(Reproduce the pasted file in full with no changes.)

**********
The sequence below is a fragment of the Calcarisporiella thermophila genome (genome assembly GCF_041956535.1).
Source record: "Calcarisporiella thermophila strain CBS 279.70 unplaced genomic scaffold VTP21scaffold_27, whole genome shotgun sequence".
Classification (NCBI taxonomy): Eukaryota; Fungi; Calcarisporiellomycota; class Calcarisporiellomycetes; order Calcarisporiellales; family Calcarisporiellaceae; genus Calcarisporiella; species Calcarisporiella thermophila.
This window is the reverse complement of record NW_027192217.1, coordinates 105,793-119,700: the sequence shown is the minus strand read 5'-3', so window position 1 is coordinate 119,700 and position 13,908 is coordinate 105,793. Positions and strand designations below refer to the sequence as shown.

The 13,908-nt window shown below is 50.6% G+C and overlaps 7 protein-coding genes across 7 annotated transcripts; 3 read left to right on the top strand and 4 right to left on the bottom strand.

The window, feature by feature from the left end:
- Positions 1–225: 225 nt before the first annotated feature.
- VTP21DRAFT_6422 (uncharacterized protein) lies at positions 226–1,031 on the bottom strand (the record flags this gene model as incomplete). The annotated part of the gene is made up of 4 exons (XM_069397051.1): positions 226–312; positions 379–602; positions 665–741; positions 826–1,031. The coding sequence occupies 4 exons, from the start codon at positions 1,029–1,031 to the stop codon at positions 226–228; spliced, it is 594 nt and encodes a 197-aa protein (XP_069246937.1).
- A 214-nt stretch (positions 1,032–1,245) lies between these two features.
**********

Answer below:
The sequence below is a fragment of the Calcarisporiella thermophila genome (genome assembly GCF_041956535.1).
Source record: "Calcarisporiella thermophila strain CBS 279.70 unplaced genomic scaffold VTP21scaffold_27, whole genome shotgun sequence".
Classification (NCBI taxonomy): Eukaryota; Fungi; Calcarisporiellomycota; class Calcarisporiellomycetes; order Calcarisporiellales; family Calcarisporiellaceae; genus Calcarisporiella; species Calcarisporiella thermophila.
This window is the reverse complement of record NW_027192217.1, coordinates 105,793-119,700: the sequence shown is the minus strand read 5'-3', so window position 1 is coordinate 119,700 and position 13,908 is coordinate 105,793. Positions and strand designations below refer to the sequence as shown.

The 13,908-nt window shown below is 50.6% G+C and overlaps 7 protein-coding genes across 7 annotated transcripts; 3 read left to right on the top strand and 4 right to left on the bottom strand.

The window, feature by feature from the left end:
- Positions 1–225: 225 nt before the first annotated feature.
- VTP21DRAFT_6422 (uncharacterized protein) lies at positions 226–1,031 on the bottom strand (the record flags this gene model as incomplete). The annotated part of the gene is made up of 4 exons (XM_069397051.1): positions 226–312; positions 379–602; positions 665–741; positions 826–1,031. The coding sequence occupies 4 exons, from the start codon at positions 1,029–1,031 to the stop codon at positions 226–228; spliced, it is 594 nt and encodes a 197-aa protein (XP_069246937.1).
- A 214-nt stretch (positions 1,032–1,245) lies between these two features.